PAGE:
March 08 , 2018. EN. Shinmoedake , Mayon , Turrialba , Descabezado Grande , Sabancaya .
March 08 , 2018.
Shinmoedake , Japan :
Elevation 1700 m
JMA reported that volcanic earthquakes at Shinmoedake (Shinmoe peak), a stratovolcano of the Kirishimayama volcano group, increased during 24-25 February. Volcanic tremor began to be recorded at 08h15 on 1 March and intensified within a few hours. Residents in Takahara-machi, 12 km E (Miyazaki prefecture), reported ashfall at 11h00; poor weather conditions prevented visual observations of the volcano. Later that day a small eruption was confirmed. Ashfall was reported in the Takahara-cho neighborhood, 12 km E (Miyazaki prefecture), around 16h15.
The eruption was observed at 17h07 during an overflight. The sulfur dioxide flux was 5,500 tons/day, but then decreased to 2,200 tons/day on 2 March. During 2-3 March gray ash plumes rose as high as 1 km above the crater, and ash fell in Takahara-cho on 3 March. Ash plumes rose 400 m on 4 March. Explosive events on 6 March generated ash plumes that rose 2.3 km. During an overflight observers noted new lava on the E side of the crater, and plumes rising from both the center of the crater and an area on the N side. Ashfall was confirmed over a wide area from Kirishima prefecture and Kagoshima prefecture to the S, to Miyakonojo city (Miyazaki prefecture) to the E. A high number of volcanic earthquakes continued to be recorded. The Alert Level remained at 3 (on a scale of 1-5).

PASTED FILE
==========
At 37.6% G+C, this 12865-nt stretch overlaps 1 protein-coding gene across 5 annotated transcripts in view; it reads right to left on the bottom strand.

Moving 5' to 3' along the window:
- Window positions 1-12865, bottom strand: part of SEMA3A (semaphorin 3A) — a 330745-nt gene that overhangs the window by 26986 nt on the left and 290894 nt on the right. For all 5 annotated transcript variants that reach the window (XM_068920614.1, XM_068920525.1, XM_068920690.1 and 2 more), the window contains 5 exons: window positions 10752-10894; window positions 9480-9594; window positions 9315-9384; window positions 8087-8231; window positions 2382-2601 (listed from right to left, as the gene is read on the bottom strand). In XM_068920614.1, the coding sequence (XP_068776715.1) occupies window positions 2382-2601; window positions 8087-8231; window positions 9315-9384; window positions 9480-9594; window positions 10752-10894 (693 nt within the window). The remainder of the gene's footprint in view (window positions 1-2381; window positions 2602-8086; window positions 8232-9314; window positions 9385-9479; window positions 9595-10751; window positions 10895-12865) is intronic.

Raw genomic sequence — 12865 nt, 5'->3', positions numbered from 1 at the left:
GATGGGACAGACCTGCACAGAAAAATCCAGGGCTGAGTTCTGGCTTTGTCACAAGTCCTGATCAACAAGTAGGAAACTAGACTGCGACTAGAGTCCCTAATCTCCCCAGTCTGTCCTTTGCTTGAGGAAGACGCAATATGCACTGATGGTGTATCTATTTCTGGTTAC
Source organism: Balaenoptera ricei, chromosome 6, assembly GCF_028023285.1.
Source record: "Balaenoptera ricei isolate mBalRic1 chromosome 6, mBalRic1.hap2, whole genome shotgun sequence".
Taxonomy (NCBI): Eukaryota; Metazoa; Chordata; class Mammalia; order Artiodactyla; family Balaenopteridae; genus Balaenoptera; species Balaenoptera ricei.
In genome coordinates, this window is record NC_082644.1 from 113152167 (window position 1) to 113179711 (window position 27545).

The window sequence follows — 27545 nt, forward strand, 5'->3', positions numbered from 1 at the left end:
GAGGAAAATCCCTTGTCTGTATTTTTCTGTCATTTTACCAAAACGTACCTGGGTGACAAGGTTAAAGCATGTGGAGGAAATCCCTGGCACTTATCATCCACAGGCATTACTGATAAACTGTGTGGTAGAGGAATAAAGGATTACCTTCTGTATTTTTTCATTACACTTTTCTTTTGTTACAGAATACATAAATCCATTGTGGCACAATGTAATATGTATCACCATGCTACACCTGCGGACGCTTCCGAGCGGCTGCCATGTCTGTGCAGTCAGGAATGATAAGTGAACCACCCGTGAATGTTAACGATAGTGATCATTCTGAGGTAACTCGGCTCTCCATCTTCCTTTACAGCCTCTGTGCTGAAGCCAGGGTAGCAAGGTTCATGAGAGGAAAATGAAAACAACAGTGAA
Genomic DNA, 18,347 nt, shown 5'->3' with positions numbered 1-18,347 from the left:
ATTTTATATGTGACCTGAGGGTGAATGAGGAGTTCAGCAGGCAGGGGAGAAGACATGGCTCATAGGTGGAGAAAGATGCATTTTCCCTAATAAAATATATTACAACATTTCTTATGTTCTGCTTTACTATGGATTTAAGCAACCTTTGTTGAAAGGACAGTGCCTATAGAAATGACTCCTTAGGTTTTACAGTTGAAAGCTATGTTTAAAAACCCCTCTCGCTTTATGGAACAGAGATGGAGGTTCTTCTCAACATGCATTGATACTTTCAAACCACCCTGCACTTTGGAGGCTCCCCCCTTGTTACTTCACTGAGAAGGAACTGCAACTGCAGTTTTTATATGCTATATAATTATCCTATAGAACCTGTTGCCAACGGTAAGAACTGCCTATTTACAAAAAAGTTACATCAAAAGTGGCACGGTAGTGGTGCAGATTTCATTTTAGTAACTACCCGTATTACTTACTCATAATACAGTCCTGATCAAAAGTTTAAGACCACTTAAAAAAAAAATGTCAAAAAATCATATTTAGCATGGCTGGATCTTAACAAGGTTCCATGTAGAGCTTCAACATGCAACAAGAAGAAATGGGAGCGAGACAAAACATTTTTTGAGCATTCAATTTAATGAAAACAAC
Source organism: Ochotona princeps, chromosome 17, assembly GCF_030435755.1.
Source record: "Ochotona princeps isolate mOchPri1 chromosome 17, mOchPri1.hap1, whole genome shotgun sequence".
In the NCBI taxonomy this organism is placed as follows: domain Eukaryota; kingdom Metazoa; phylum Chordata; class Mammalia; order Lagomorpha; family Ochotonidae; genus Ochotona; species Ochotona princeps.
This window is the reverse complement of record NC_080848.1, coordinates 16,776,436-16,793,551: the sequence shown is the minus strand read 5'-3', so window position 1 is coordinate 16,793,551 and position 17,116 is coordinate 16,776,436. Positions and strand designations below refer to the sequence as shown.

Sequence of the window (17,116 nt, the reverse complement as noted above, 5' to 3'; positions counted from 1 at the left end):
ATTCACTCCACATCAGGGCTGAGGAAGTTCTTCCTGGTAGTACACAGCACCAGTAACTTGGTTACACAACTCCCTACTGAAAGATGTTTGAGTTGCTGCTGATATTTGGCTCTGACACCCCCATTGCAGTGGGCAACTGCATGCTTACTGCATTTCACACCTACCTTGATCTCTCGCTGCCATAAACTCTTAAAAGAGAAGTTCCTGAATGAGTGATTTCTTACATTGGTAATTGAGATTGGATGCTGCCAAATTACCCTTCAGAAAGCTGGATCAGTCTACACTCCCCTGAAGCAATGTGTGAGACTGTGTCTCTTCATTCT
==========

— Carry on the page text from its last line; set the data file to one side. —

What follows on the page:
Source: Agence météorologique japonaise (JMA) , GVP.
Photo : Reuters ( 06/03)
Mayon , Philippines :
MAYON VOLCANO BULLETIN 6 March 2018 8:00 AM
This serves as a notice for the lowering of Mayon Volcano’s status from Alert Level 4 (hazardous eruption imminent) to Alert Level 3 (decreased tendency towards hazardous eruption).
Mayon Volcano’s condition in the past week has been characterized by a general decline in unrest reflected by moderate seismicity and degassing, deflation of the edifice and a decrease in eruptive activity at the summit crater. These observations are supported by the following monitoring parameters:
Activity has diminished to sporadic degassing with associated ash plumes, weak lava fountaining, quiet lava flow and lava collapse, interspersed with two to four days of relative quiescence. The decline in the intensity and frequency of events suggests a gradual depletion of eruptible magma at the shallow levels of the edifice.
Seismic activity has been dominated by low frequency events associated with degassing at the summit and signals of rockfall and small-volume pyroclastic density currents or PDCs generated by the collapsing front and margins of lava flows on the Miisi, Bonga and Basud Gullies and intermediary channels. This is reflected in the diminishing overall seismic energy release from the volcano despite the infrequent occurrence of effusive activity at the summit crater. In the past 24 hours, a total of only four (4) volcanic earthquakes and forty-four (44) rockfall events were recorded by the seismic monitoring network.
Ground deformation data from Precise Leveling (PL) surveys and real-time electronic tilt continue to record deflation of the lower slopes that began on 20 February 2018. The downtrend in ground deformation follows a period of continuous inflation that began in October-November 2017 and indicates a decrease in magma recharge from deep to shallow levels of the edifice. However, based on medium-term PL data, the volcano is still inflated relative to January 2010 baselines.